After you give that some thought, consider this: how did we get to this particular cliché? Where we have brought together the language of desire and the language of death, or at the very least pain unto death, that pain being unfullfillment? Is it just hyperbole? Or something deeper?
I spend several days a week with people in a cancer center, many of whom are staring down death quite literally. I am learning with and from them, and my peers, about how we can and cannot talk about life, death, and desires.
Like the people I am working with, I have to live my life in pieces; there is no one place where all my needs and desires are met, all my skills are used, all my passions are in play. I think that used to be my holy grail: that level of integration in my life. Maybe because I felt so fragmented myself, I wanted there to be an external crucible that would hold all of me together. It has been hard to let go of that dream, although it has become clear that it is a necessary loss. What I have not yet done is to grieve that loss. I’m doing that now … so it’s a little hard to report from the middle of the mess.
But what I am finding is this: the dream I was dying to have come true is what needs to die. When the shackles of my expectations fall away from the future that can be, then that future will be mine to live into.
I was once part of an anti-racist, multicultural new church start in Dallas, Texas: it was also Mennonite, led by women, pacifist, and embraced a plethora of worship styles and expressions. You might also say, doomed to fail. We were up against so many odds, and one interpretation of the story is that the odds won. Another interpretation is that my figuring out that I was gay — and the inability of the church or denomination to deal with that — was the real death knell. There are probably other interpretations; but that’s not what matters here.
What matters here is that that experience was so good, so true, so radical (in the sense of “roots” and “crazy”) an experience of gospel (as in good news) living that it has forever become my test of other church experiences and my own church dreams. That experience became the definition of “good church” for me … indeed, the definition of good. All I needed was to recreate that experience in a setting where gay was okay, and I’d have the perfect church. Which would be the new be-all and end-all for me.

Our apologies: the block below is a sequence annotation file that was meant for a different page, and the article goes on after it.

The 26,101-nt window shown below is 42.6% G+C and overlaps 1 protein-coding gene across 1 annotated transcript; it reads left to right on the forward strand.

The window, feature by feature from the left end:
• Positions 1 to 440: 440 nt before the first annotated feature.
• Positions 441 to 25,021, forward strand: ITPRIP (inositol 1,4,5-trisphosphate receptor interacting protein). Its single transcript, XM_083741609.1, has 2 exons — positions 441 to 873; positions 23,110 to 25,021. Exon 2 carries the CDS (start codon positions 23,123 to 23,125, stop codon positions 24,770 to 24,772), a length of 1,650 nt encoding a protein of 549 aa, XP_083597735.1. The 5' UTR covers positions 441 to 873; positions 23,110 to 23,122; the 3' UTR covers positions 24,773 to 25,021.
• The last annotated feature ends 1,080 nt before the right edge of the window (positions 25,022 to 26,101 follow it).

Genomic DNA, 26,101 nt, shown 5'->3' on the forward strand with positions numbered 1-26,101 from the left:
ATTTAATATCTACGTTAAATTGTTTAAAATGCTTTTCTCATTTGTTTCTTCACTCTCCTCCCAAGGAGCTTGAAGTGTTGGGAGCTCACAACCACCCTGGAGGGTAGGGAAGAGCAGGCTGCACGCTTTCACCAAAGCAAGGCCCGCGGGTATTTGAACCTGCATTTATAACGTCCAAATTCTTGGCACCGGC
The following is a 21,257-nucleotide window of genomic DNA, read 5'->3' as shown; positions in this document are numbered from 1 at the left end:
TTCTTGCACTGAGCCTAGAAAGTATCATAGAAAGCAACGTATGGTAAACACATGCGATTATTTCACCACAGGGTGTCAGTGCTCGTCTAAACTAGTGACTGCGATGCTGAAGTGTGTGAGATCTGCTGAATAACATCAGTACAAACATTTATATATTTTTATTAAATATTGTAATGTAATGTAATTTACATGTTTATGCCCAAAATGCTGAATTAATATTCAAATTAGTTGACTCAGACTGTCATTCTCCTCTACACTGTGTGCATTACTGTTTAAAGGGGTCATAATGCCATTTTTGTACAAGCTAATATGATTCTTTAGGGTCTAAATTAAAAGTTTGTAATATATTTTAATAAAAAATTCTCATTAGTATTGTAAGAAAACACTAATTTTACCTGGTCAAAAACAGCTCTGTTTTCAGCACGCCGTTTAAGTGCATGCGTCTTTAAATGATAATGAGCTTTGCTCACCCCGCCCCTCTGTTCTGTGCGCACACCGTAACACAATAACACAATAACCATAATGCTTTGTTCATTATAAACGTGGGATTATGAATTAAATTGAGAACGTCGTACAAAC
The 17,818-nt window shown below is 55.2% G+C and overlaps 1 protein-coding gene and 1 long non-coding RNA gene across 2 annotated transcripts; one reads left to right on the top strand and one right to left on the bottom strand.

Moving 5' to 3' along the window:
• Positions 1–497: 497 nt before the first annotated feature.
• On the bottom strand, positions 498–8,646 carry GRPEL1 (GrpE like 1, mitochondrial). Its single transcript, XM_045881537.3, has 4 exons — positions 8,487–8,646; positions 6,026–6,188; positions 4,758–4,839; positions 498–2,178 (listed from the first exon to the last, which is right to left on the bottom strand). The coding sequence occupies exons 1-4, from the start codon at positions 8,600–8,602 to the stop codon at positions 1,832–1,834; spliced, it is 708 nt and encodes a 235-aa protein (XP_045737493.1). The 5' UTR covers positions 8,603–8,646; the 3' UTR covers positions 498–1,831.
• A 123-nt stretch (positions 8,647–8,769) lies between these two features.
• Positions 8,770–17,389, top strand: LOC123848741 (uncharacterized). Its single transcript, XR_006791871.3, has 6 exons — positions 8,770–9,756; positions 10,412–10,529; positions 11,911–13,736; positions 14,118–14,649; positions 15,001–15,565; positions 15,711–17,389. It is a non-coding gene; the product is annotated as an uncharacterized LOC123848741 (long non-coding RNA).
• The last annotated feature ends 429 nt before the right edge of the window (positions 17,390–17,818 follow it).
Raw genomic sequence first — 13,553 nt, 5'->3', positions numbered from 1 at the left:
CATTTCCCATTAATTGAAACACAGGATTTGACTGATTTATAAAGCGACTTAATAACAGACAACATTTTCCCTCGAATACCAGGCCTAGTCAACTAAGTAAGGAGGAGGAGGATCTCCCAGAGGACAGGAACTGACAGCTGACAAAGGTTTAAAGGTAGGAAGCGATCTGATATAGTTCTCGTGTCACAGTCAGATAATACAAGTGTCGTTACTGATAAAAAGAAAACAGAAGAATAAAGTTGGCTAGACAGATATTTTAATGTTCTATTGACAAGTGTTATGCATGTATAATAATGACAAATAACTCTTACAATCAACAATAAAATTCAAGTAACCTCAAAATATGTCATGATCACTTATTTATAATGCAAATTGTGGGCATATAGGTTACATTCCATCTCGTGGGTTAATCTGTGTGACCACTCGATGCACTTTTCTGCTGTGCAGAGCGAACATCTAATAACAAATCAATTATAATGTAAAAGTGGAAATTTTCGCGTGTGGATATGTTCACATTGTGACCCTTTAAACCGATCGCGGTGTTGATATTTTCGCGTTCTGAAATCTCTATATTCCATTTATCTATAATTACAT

You can probably see where this is going.
Wow, Tammerie, is there any room in there for what anyone else might be thinking? (God, for instance? Or, your friends? Or, your own beloved?)
To answer my own question from earlier in this post, maybe one reason that the language of desire and death have come together is because a desire being fulfilled means something new has begun … and that always means something else has ended. So … when you say, “I’m dying for _______,” are you also thinking of what you are willing to let go of in order to move toward your desire?
Cliché as it may sound — and truly painful as it actually is — the dream I’ve had labeled “church” has to die. And I have to grieve that loss, now, because that church — good as it was — is not coming back. Not here, now now, not ever. The death of a good thing … so, so hard to accept. The death, even, of my definition of “good.”
Sitting with that ….
Now, here’s the thing. There’s this little group of people, in Durham, North Carolina. We’ve been gathering together for a while, to mull over the sacred and the mundane in our lives, and to pray together, with and for each other and folks we know. We are a motley bunch from a variety of traditions and understandings. But every couple of weeks, we open ourselves to let the Spirit of Love blow through us … and that can’t help but enliven us, inspire us, change us.
We have come to care and to trust more deeply. And that group gave me a place to speak what I am dying for … and to begin to unpack the elements of what I think I want and need. Their invitation to me has become our invitation to ourselves, to dream together of what more we might want to become, together, try out, together, live into, together.
It’s not a repeat of the Church of Many Peoples. It’s not even church. But it is what the Spirit of Life is able to help us give each other now, at this time and in this place, and I would be a fool to pass up this cup brimming with life for a memory of what once almost was.
Lots of folks are talking about what’s wrong with the church and the dying of the mainline denominations … that talk does me little good. I don’t want to talk about what’s wrong; I want to be with people who want to make something right. Or, so much better than right: life-giving, humanizing, loving and beloved. Maybe it is a good sign that none of us really fit in what church has become: we are like recovering addicts, survivors of the church’s abuse, and we don’t want to take the church’s shit anymore. We are better than that, stronger than that, and want so much more than that.
Let’s gather and be gathered, then, in the name of Love. Let fall what needs to fall. Let open what needs to open. Let life live itself through us.
How about you? What astonishing new life is trying to surprise you, glowing amid the wizened leaves of past seasons? What ending have you resisted, and what beginning is it costing you?